The New York Times editorial page says that Gov. Andrew Cuomo “struck just the right tone” on prison and juvenile justice reform in his first State of the State address this week. He said New York could no longer afford to keep hugely expensive but unneeded facilities open to serve as “an employment program” for upstate residents.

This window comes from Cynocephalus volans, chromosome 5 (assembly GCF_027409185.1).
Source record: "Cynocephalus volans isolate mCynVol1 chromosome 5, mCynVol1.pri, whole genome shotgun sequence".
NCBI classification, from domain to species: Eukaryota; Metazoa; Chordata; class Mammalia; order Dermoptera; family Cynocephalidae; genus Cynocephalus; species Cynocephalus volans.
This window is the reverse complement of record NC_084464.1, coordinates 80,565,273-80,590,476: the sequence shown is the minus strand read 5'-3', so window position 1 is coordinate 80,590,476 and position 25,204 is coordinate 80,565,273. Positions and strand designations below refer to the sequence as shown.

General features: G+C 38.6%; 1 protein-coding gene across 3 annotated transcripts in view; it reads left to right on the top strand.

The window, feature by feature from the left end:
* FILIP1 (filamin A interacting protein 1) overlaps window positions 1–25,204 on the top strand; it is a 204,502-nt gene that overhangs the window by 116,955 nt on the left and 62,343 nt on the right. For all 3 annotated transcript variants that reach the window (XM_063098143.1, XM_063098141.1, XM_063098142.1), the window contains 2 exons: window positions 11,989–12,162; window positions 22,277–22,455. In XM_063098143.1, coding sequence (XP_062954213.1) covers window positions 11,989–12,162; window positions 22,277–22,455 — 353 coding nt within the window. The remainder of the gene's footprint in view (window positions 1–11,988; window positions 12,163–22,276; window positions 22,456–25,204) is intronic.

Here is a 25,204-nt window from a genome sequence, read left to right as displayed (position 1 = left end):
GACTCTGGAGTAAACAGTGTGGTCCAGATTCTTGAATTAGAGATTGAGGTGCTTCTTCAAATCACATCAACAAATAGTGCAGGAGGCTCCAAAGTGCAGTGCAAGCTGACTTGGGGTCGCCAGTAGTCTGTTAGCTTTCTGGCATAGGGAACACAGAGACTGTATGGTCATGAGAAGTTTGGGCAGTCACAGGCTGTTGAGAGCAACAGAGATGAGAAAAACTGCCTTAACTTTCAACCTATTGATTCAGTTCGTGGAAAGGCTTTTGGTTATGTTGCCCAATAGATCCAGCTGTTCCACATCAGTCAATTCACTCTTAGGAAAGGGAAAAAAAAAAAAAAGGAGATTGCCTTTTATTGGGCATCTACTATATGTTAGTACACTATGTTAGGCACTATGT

Cuomo will have to push back hard against the corrections workers' unions that have thwarted closure proposals from all three of his predecessors. New York's prison population has dropped from about 71,500 at its peak in 1999 to around 56,000. This has left more than 8,000 empty beds, meaning that the state could close or significantly downsize eight to 10 of the 67 units in the system and still have ample room to handle any unexpected spike in the population. The Times also calls for a reversal of former Gov. George Pataki’s 1995 prohibition on people convicted of violent crimes’ participating in work-release programs and for reform of a parole system that returns as many as 8,000 inmates a year to prison for technical violations like breaking curfew.